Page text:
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34 Old World Cookies

Expand your cookie arsenal with generational cookies that have come over from the Old Country.

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Baki's Old-World Cookies

My uncles have always called these "cupcake cookies" because of the unique and pretty way they're baked. My maternal grandmother mixed up many a batch. —Marilyn Louise Riggenbach, Ravenna, Ohio
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Dutch Speculaas

These Dutch spice cookies taste similar to the windmill cookies we enjoy in the United States. In Holland, it's tradition to mold the dough into the shape of St. Nicholas and serve the baked cookies on Sinterklaas (St. Nicholas Day). —Taste of Home Test Kitchen
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Chocolate Almond Pizzelles

If you love fun baking gadgets, you'll enjoy making these crispy, almond-flavored cookies, which get their unique waffle design from a pizzelle maker. They bake up golden brown in only a few minutes. Feel free to double the chocolate drizzle if you'd like to cover the cookies more generously. —Hannah Riley, Norwalk, Ohio
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Holiday Kipferl Cookie

My family has been making the classic kipferl cookie on December 1 every year since I can remember. During the last two weeks of December, we make them with the addition of dried cranberries and toasted pecans for Christmas time. —Brooke Maynard, Poughkeepsie, New York
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Italian Orange-Fig Cookies

This is one of the first holiday cookies I made when I found out I could no longer eat gluten. In those eight years, six of my family members and friends have also had to give up gluten, so these delicious Italian cookies have now become a treasured holiday tradition for all of us. By the way, no one will know they're gluten free unless you tell them! The cookies last for weeks if stored in a dry place. —Suzanne Banfield, Basking Ridge, New Jersey
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Austrian Nut Cookies

These are my family's favorite Christmas cookies. If you arrange the slivered almonds in pinwheel fashion, the cookie looks like a poinsettia. —Marianne Weber, South Beach, Oregon
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Finnish Pinwheels

When my sister was hosting an exchange student from Finland, she served these cookies I'd made to her guest. The young lady instantly recognized what they were. So I know they're still being made in our ancestors' country. —Ilona Barron, Ontonagon, Michigan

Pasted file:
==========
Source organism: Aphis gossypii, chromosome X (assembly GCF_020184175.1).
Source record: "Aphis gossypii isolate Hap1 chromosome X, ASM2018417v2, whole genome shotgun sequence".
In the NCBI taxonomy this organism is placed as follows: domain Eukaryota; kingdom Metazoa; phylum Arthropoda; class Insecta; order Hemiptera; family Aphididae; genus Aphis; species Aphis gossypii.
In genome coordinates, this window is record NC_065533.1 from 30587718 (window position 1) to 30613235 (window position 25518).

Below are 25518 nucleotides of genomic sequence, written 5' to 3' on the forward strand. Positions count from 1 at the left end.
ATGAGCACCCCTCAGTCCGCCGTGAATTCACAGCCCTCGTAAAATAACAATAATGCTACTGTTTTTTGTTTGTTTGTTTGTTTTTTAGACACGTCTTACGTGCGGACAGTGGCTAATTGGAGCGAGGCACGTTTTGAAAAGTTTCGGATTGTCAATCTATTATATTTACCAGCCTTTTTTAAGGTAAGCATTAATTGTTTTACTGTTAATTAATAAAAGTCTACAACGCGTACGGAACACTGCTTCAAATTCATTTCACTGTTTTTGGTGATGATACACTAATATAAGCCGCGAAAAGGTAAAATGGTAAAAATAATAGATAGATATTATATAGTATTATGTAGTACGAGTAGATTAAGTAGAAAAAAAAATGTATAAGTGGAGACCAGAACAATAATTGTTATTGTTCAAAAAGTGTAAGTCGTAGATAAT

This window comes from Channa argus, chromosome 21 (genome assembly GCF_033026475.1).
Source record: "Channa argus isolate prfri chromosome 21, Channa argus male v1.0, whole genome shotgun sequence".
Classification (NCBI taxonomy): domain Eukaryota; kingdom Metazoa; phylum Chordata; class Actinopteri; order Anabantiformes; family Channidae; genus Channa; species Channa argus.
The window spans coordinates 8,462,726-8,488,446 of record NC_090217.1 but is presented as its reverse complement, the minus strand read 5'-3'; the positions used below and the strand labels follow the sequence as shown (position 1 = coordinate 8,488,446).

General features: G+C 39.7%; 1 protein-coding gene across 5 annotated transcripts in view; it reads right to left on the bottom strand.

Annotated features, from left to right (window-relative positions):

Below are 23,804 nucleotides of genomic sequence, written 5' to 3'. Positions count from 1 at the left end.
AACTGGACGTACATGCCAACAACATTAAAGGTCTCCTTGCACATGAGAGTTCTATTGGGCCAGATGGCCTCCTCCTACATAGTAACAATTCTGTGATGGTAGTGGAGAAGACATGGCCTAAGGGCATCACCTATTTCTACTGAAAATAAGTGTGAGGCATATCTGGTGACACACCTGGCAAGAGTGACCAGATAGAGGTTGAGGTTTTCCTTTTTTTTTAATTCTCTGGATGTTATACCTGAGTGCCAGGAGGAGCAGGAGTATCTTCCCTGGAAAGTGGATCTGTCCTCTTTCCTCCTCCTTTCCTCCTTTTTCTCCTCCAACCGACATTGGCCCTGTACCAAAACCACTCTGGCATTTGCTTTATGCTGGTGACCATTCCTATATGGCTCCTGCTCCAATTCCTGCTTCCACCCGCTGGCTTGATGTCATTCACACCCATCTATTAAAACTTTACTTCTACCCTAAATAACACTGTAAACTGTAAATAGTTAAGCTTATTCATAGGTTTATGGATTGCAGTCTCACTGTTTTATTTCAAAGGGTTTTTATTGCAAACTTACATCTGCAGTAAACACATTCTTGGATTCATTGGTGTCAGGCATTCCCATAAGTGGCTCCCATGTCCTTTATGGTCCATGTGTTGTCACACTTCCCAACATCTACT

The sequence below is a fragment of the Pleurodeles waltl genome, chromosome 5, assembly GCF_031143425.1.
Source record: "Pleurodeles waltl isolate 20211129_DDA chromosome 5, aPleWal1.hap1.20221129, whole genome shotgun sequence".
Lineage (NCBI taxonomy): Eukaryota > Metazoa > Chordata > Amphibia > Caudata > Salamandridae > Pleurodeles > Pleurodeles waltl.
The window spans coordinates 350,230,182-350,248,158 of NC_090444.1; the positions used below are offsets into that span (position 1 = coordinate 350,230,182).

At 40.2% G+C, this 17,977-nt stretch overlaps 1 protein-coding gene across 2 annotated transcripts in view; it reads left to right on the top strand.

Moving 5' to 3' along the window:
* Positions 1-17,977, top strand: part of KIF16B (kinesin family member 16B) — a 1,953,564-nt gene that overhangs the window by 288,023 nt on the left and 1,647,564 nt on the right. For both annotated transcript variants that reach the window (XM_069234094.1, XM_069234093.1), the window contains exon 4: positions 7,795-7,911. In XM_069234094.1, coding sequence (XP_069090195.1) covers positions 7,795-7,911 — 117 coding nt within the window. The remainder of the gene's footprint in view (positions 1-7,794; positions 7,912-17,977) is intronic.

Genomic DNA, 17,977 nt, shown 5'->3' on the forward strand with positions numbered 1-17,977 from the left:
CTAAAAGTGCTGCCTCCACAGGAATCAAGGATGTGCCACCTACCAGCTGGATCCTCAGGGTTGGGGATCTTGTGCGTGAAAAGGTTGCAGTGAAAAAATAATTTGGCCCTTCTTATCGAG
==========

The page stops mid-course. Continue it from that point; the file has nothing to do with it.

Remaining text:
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Scottish Shortbread

Scottish settlers first came to this area over 150 years ago. My mother herself was Scottish, and—as with most of my favorite recipes—she passed this shortbread recipe on to me. I make a triple batch of it each year at Christmas, to enjoy and as gifts. —Rose Mabee, Selkirk, Manitoba
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Folded Hazelnut Cookies

We first made these cookies when my boys were small, and they would always end up covered in flour and with Nutella on their faces. Such good memories! —Paula Marchesi, Lenhartsville, Pennsylvania
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Zimtsterne

During December, homes and bakeries in Switzerland are filled with the aroma of classic cookies like these "Zimtsterne." —Taste of Home Test Kitchen
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Norwegian Chocolate Chip Cookies

My best friend, Amber, taught me how to make these cookies. They are a great mash-up of a sugar and chocolate chip cookie. A pizza cutter is the best tool for cutting into slices after baking. —Bonnie Brien, Surprise, Arizona
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Date-Filled Rugelach

Taking old recipes and making them my own is how these cookies came about. They’re so special to my family. Sometimes I roll the dough in cinnamon sugar instead of flour. —Barb Estabrook, Appleton, WI
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Chocolate Linzer Torte Stars

Wanting a treat that tastes like traditional linzer torte without the time commitment, I came up with these simple, sensational cookies. They have the nuts and chocolate with a filling of bright raspberry preserves—festive enough for any holiday gathering. —Edwina Gadsby, Hayden, Idaho
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Italian Lemon Cookies

Christmas wouldn't be the same without my grandmother's cookies. A plate full of these light and zesty cookies is divine!—Elisabeth Miller, Broadview Heights, Ohio
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Finnish Christmas Cookies

"My friend bakes these cookies at Christmas," says Judith Outlaw of Portland, Oregon. "They're popular at cookie exchanges, but my friend's husband urges her not to trade any of them!"
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Scandinavian Pecan Cookies

We enjoyed these rich, buttery cookies at a bed-and-breakfast in Galena, Illinois, and the hostess was kind enough to share her simple recipe. The pretty nut-topped treats are so special you could give a home-baked batch as a gift. —Laurie Knoke DeKalb, Illinois
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Italian Horn Cookies